Drought-hit Botswana sets aside over 90 million USD for relief measures

Photo by ThorstenF

Botswana has set aside 97 million U.S. dollars for relief measures following a decision by the government to declare the 2018/19 season a severe drought year, an official said recently.

Ontiretse Letlhare, the clerk of the Botswana cabinet, told Xinhua in a telephone interview that the funds set aside include insurance cover to cushion arable agricultural farmers who took credit guarantee when applying for loans at financial institutions.

Most of Botswana and other countries in the Southern African Development Community (SADC) region received erratic rainfall in the just ended 2018/19 agricultural season resulting in a drought thanks to climate change, according to regional climate experts.

According to Letlhare, Botswana has created an 83.4 million U.S. dollars relief fund and an additional 13.7 million U.S. dollars for premium insurance cover.

“This time, the drought is severe and the government (of Botswana) undertakes to pay 85 percent, as it is under the obligation to do so,” said Letlhare, adding that the relief fund would assist cattle farmers to buy subsidised animal feeds, vaccines and drugs.

A combination of unevenly distributed rains together with heat waves and dry spells compelled Botswana’s President Mokgweetsi Masisi to declare the 2018/19 agricultural season a severe drought year. Botswana is a landlocked country and has a subtropical desert climate characterised by great differences in day and night temperatures and low humidity overall.

Drought conditions and what it means for wildlife in 2019

The rains that never came leave much of Namibia and Botswana in drought conditions. This could lead to a serious increase in Human-Wildlife Conflicts. Marnus Roodbol, an avid conversationist, spends much of his time in the bush. He works with the local people, researchers and government officials. All this in his never-ending challenge to protect lions and their home. Most recently, his concern has included the weather, the rains that never came and what it means for wildlife.

Marnus reports from the field

Throughout most of Namibia and Botswana, the rain that was supposed to fall during 2019 never truly arrived. Dams, floodplains and rivers suffered the drought and this year will truly be a test of tolerance, mostly for the local communities. As we drive through these areas, we witness thousands of thousands of cattle moving from arid, grassless pastures towards the remaining waters that border several national parks. We predict that cattle will dominate this year and they will out-compete most wildlife within their range. Pastoral grounds will increase (due to lack of palatable grass) and livestock will be left outside at night to feed more as their physical condition decreases by each day.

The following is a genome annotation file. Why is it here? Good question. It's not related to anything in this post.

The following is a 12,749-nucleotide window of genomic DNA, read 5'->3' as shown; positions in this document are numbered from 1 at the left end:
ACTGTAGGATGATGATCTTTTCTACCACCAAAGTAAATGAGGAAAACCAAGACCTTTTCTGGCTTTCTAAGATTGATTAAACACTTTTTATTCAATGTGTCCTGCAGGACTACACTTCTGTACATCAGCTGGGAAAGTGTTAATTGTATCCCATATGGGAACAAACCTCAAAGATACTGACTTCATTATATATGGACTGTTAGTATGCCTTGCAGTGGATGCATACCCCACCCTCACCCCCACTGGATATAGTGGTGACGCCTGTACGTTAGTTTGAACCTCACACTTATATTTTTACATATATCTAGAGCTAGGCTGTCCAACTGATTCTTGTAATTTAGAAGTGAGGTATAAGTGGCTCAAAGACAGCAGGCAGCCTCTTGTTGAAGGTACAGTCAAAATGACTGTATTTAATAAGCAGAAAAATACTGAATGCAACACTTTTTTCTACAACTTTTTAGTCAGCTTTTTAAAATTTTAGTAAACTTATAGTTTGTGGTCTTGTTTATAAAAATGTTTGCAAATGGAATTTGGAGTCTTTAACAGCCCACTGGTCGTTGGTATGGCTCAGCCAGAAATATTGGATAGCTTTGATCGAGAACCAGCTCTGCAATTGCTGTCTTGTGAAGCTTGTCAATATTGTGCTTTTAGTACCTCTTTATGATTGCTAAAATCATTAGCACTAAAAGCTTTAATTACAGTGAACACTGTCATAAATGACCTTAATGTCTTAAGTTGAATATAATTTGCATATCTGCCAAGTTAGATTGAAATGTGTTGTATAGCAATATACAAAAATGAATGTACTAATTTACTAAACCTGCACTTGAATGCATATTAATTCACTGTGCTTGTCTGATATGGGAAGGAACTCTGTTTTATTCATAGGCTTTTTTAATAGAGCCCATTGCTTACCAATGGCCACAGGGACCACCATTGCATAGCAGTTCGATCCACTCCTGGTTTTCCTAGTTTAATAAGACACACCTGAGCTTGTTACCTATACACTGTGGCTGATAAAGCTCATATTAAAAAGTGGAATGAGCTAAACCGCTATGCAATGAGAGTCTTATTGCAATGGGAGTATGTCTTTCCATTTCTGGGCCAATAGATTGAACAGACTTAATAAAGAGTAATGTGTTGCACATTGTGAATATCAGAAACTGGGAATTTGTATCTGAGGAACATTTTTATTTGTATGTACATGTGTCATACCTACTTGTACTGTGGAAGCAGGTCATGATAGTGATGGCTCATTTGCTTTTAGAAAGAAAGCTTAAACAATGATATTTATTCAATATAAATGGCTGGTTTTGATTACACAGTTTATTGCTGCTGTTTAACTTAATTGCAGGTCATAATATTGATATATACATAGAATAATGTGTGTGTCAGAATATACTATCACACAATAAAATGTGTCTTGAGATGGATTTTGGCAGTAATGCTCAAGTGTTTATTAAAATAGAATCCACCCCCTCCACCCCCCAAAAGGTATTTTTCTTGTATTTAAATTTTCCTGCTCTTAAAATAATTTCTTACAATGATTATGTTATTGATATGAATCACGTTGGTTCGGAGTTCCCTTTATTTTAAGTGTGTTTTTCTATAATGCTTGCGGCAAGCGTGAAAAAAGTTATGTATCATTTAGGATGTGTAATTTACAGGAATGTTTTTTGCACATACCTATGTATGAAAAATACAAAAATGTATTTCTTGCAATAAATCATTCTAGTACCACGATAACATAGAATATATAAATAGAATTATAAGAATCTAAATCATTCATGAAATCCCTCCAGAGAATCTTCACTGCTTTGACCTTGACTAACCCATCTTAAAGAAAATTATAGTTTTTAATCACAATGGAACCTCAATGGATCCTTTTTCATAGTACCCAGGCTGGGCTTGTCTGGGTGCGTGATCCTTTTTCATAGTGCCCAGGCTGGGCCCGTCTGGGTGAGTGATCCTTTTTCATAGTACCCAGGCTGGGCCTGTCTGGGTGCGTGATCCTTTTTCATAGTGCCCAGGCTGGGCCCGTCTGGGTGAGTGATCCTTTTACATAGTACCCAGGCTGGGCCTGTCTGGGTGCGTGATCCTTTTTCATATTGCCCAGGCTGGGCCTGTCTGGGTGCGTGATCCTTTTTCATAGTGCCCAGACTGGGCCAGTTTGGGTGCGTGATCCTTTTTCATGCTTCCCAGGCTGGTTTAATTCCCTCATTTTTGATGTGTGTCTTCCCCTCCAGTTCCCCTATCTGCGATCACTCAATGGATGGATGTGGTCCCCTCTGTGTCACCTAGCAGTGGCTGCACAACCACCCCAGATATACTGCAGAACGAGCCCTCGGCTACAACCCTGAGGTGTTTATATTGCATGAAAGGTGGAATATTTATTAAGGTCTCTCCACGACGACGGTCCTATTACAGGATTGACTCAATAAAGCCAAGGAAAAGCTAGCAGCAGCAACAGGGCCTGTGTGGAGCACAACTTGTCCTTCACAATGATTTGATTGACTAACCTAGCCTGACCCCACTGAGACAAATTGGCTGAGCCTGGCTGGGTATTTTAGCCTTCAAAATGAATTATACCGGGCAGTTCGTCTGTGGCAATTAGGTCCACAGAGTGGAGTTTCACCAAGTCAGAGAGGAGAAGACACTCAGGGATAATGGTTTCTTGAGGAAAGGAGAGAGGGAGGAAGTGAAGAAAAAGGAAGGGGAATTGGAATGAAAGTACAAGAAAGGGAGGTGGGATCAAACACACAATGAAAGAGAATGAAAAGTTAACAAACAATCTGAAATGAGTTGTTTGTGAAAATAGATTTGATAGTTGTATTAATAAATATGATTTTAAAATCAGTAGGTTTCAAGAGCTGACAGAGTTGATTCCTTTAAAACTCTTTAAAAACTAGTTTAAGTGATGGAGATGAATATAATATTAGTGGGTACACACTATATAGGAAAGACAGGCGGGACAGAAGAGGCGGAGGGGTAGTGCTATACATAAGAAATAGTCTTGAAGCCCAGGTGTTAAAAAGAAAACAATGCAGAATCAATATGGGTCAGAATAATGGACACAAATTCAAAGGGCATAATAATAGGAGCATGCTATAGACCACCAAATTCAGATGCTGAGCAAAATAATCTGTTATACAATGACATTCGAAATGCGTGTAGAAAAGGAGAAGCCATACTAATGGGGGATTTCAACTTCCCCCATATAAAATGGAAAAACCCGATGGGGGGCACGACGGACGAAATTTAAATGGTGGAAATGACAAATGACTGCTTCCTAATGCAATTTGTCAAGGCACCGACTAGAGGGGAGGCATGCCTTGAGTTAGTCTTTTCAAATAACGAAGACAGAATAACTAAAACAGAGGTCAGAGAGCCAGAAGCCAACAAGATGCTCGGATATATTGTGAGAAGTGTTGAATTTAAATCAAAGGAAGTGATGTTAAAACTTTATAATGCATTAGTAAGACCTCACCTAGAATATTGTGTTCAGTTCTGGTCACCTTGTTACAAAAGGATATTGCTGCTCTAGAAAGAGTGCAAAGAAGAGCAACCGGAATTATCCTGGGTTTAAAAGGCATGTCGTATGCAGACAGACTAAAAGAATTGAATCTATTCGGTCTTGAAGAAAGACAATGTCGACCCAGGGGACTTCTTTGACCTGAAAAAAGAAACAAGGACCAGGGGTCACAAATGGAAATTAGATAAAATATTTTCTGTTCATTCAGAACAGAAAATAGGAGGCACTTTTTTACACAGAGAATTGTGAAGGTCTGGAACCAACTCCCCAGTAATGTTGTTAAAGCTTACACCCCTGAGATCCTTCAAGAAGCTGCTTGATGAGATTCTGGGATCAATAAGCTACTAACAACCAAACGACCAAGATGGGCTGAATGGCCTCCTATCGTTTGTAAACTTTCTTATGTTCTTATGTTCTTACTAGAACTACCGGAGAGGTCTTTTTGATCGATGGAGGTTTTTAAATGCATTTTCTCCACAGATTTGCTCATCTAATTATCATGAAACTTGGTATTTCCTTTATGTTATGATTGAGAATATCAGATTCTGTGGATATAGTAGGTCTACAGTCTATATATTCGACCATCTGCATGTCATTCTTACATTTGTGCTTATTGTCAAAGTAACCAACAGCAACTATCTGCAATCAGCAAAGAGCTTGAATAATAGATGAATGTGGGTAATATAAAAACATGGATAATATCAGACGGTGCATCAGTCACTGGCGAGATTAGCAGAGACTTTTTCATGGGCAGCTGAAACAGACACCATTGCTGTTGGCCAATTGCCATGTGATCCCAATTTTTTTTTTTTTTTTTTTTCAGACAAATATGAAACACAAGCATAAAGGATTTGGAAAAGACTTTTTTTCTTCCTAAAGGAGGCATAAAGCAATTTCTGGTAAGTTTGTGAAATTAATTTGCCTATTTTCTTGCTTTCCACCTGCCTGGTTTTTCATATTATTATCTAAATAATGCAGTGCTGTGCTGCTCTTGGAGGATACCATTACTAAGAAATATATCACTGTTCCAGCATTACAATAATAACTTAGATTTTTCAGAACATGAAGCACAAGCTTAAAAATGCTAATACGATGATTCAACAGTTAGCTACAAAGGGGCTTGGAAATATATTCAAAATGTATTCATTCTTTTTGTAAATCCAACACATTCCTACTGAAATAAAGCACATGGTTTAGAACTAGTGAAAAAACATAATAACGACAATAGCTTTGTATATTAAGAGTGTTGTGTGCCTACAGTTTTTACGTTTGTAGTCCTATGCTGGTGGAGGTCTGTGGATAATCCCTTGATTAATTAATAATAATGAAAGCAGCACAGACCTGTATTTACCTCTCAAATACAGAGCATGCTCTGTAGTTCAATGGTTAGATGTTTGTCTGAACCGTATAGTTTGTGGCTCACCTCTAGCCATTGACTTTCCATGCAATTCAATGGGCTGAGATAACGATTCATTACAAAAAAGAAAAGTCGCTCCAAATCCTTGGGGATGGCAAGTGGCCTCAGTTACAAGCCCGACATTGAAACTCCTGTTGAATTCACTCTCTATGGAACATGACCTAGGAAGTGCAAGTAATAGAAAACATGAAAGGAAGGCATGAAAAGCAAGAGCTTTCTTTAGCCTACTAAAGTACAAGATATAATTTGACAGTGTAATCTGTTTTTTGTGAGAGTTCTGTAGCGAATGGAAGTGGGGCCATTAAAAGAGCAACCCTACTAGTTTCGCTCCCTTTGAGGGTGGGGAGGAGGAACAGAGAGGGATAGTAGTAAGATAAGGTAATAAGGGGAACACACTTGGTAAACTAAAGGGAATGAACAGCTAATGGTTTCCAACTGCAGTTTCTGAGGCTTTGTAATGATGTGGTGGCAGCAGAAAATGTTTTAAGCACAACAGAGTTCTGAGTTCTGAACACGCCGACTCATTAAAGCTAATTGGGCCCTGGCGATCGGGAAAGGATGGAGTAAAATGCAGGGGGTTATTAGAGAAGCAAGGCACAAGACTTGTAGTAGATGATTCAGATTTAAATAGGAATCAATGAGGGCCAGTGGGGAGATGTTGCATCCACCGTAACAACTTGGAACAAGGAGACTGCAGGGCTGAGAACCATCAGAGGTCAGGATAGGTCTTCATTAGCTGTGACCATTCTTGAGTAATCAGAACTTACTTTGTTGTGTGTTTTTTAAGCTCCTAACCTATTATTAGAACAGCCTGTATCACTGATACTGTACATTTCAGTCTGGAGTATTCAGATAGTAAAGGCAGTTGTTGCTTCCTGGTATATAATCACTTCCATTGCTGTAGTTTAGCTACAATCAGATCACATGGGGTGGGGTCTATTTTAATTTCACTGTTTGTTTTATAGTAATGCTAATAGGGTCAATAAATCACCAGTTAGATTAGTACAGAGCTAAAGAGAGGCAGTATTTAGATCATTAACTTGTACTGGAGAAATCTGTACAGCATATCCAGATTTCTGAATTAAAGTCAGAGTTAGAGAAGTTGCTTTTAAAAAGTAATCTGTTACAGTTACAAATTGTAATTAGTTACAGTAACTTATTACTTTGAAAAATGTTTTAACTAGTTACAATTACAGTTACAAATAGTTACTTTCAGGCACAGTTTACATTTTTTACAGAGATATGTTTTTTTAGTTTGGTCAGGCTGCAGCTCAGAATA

Already during late May and beginning of June, we have seen multiple livestock carcasses along the roads, which is and should be of huge concern, and no, most were from drought and not from vehicle accidents.

Elephant herds are surrounding waterholes that are artificially pumped and not allowing other herbivores to quench their dry mouths. Elephants will also begin to take rest and enter human inhabited areas in attempts to get access to their water, which in turn may cause much higher conflict than before. 


The saving grace at this stage is the mild winter temperatures that we are all enjoying but there will be a lot of pressure on wildlife during the summer times where the temperatures increase to unbearable temperatures of up to 40 degrees Celsius. Tempers will be tested to limits both of humans and wildlife.

During 1991 – 1992, the Kruger National Park in South Africa faced extreme droughts where the park lost more than half of their buffalo population within two years. The reality is that it will be a tough year and we trust that those fighting (governments, rangers, anti-poachers, researchers, communities) on the ground will not lose hope and stay strong. Lions will most likely follow wildlife into community settlements as the prey wanders closer to any source of water (meant for livestock) taking massive risks. 

Alternatively, the lion populations in some of these areas may flourish due to prey not being able to stay alive due to lack of food or water, which means carcasses may be found regularly by lions which may help their decline or physical condition. Prey will also not feed too far away from any water source which means the resident lions may stay permanently around a permanent watercourse.

We are speculating at this stage but we have also witnessed many areas during the last 5 weeks, and have seen the circumstances and lack of vegetation and water at this time of the year already. We trust that most of the wildlife will be able to pull through this difficult time ahead and that there will not be too much of a hindrance to the communities trying to make a living at the same time.

Source: xinhuanet.com / nickel.org

1 month ago

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